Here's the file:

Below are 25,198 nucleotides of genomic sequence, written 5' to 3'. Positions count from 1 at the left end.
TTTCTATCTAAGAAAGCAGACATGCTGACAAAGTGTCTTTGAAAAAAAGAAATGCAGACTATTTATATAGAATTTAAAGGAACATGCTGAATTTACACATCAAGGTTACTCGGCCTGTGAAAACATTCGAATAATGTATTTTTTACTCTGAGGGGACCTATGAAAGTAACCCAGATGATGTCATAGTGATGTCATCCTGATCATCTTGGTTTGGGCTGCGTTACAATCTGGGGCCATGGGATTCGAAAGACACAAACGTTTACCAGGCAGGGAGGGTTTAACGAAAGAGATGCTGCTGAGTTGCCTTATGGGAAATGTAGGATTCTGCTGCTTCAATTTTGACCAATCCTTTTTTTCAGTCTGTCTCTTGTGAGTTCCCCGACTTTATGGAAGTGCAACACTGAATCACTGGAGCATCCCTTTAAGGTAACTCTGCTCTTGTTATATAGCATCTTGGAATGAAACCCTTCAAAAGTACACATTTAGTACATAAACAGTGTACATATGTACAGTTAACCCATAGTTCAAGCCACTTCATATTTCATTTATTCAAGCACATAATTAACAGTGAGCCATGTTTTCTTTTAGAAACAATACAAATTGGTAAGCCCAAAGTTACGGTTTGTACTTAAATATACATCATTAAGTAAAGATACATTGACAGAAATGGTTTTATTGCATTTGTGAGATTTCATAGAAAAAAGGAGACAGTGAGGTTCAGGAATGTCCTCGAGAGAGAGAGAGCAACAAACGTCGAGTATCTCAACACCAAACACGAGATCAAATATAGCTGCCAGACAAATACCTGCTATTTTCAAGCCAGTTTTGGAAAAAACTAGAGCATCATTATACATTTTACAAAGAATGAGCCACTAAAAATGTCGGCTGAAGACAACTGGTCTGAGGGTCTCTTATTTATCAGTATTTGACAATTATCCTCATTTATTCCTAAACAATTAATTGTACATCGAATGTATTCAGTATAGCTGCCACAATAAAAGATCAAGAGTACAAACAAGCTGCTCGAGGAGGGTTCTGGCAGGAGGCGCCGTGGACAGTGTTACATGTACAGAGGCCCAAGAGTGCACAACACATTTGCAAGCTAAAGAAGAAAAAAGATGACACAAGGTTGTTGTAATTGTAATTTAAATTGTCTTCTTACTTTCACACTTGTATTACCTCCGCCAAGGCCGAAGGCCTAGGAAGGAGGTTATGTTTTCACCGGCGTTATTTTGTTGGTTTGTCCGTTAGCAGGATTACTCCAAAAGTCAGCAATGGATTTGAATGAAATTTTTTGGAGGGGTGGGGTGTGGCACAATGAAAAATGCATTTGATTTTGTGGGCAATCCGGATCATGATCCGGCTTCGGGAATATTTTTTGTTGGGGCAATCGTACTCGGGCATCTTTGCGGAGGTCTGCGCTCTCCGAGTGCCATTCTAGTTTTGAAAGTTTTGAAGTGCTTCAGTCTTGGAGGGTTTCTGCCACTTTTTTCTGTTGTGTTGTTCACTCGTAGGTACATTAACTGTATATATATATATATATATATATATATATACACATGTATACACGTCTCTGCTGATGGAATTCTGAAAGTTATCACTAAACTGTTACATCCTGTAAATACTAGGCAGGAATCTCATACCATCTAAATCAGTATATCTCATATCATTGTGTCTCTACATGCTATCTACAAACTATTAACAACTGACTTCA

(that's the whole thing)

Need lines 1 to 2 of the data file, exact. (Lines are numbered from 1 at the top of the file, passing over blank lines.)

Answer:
Below are 25,198 nucleotides of genomic sequence, written 5' to 3'. Positions count from 1 at the left end.
TTTCTATCTAAGAAAGCAGACATGCTGACAAAGTGTCTTTGAAAAAAAGAAATGCAGACTATTTATATAGAATTTAAAGGAACATGCTGAATTTACACATCAAGGTTACTCGGCCTGTGAAAACATTCGAATAATGTATTTTTTACTCTGAGGGGACCTATGAAAGTAACCCAGATGATGTCATAGTGATGTCATCCTGATCATCTTGGTTTGGGCTGCGTTACAATCTGGGGCCATGGGATTCGAAAGACACAAACGTTTACCAGGCAGGGAGGGTTTAACGAAAGAGATGCTGCTGAGTTGCCTTATGGGAAATGTAGGATTCTGCTGCTTCAATTTTGACCAATCCTTTTTTTCAGTCTGTCTCTTGTGAGTTCCCCGACTTTATGGAAGTGCAACACTGAATCACTGGAGCATCCCTTTAAGGTAACTCTGCTCTTGTTATATAGCATCTTGGAATGAAACCCTTCAAAAGTACACATTTAGTACATAAACAGTGTACATATGTACAGTTAACCCATAGTTCAAGCCACTTCATATTTCATTTATTCAAGCACATAATTAACAGTGAGCCATGTTTTCTTTTAGAAACAATACAAATTGGTAAGCCCAAAGTTACGGTTTGTACTTAAATATACATCATTAAGTAAAGATACATTGACAGAAATGGTTTTATTGCATTTGTGAGATTTCATAGAAAAAAGGAGACAGTGAGGTTCAGGAATGTCCTCGAGAGAGAGAGAGCAACAAACGTCGAGTATCTCAACACCAAACACGAGATCAAATATAGCTGCCAGACAAATACCTGCTATTTTCAAGCCAGTTTTGGAAAAAACTAGAGCATCATTATACATTTTACAAAGAATGAGCCACTAAAAATGTCGGCTGAAGACAACTGGTCTGAGGGTCTCTTATTTATCAGTATTTGACAATTATCCTCATTTATTCCTAAACAATTAATTGTACATCGAATGTATTCAGTATAGCTGCCACAATAAAAGATCAAGAGTACAAACAAGCTGCTCGAGGAGGGTTCTGGCAGGAGGCGCCGTGGACAGTGTTACATGTACAGAGGCCCAAGAGTGCACAACACATTTGCAAGCTAAAGAAGAAAAAAGATGACACAAGGTTGTTGTAATTGTAATTTAAATTGTCTTCTTACTTTCACACTTGTATTACCTCCGCCAAGGCCGAAGGCCTAGGAAGGAGGTTATGTTTTCACCGGCGTTATTTTGTTGGTTTGTCCGTTAGCAGGATTACTCCAAAAGTCAGCAATGGATTTGAATGAAATTTTTTGGAGGGGTGGGGTGTGGCACAATGAAAAATGCATTTGATTTTGTGGGCAATCCGGATCATGATCCGGCTTCGGGAATATTTTTTGTTGGGGCAATCGTACTCGGGCATCTTTGCGGAGGTCTGCGCTCTCCGAGTGCCATTCTAGTTTTGAAAGTTTTGAAGTGCTTCAGTCTTGGAGGGTTTCTGCCACTTTTTTCTGTTGTGTTGTTCACTCGTAGGTACATTAACTGTATATATATATATATATATATATATATATACACATGTATACACGTCTCTGCTGATGGAATTCTGAAAGTTATCACTAAACTGTTACATCCTGTAAATACTAGGCAGGAATCTCATACCATCTAAATCAGTATATCTCATATCATTGTGTCTCTACATGCTATCTACAAACTATTAACAACTGACTTCA